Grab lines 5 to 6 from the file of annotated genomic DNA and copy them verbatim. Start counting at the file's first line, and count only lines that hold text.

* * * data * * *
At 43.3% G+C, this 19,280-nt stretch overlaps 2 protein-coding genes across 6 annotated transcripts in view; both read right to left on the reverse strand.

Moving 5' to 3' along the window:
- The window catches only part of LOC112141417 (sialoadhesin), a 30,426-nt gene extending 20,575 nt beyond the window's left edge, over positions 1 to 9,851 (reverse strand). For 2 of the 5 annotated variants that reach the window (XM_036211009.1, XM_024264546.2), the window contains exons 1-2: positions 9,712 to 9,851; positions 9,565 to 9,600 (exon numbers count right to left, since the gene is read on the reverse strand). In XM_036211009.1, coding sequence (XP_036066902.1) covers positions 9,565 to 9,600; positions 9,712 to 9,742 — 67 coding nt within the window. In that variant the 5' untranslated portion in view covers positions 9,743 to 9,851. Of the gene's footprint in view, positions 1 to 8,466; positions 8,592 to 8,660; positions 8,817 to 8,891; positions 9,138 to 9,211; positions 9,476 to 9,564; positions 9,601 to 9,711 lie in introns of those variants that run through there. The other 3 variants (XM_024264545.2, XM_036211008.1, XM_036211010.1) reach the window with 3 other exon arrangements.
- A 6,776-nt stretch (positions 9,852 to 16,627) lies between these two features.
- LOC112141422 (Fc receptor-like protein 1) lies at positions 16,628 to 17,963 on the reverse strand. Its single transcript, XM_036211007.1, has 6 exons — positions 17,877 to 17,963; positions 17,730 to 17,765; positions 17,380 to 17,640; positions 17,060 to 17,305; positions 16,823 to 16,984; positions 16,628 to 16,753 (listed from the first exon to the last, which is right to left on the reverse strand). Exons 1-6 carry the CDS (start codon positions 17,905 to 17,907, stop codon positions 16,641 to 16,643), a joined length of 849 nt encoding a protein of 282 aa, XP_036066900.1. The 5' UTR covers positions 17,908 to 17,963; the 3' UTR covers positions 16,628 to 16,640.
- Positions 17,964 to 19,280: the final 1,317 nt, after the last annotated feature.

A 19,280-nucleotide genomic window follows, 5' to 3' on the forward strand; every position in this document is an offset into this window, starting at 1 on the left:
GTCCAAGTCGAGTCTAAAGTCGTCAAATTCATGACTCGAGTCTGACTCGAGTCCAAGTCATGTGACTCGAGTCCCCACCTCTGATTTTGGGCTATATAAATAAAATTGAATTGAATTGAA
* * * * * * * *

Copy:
- LOC112141422 (Fc receptor-like protein 1) lies at positions 16,628 to 17,963 on the reverse strand. Its single transcript, XM_036211007.1, has 6 exons — positions 17,877 to 17,963; positions 17,730 to 17,765; positions 17,380 to 17,640; positions 17,060 to 17,305; positions 16,823 to 16,984; positions 16,628 to 16,753 (listed from the first exon to the last, which is right to left on the reverse strand). Exons 1-6 carry the CDS (start codon positions 17,905 to 17,907, stop codon positions 16,641 to 16,643), a joined length of 849 nt encoding a protein of 282 aa, XP_036066900.1. The 5' UTR covers positions 17,908 to 17,963; the 3' UTR covers positions 16,628 to 16,640.
- Positions 17,964 to 19,280: the final 1,317 nt, after the last annotated feature.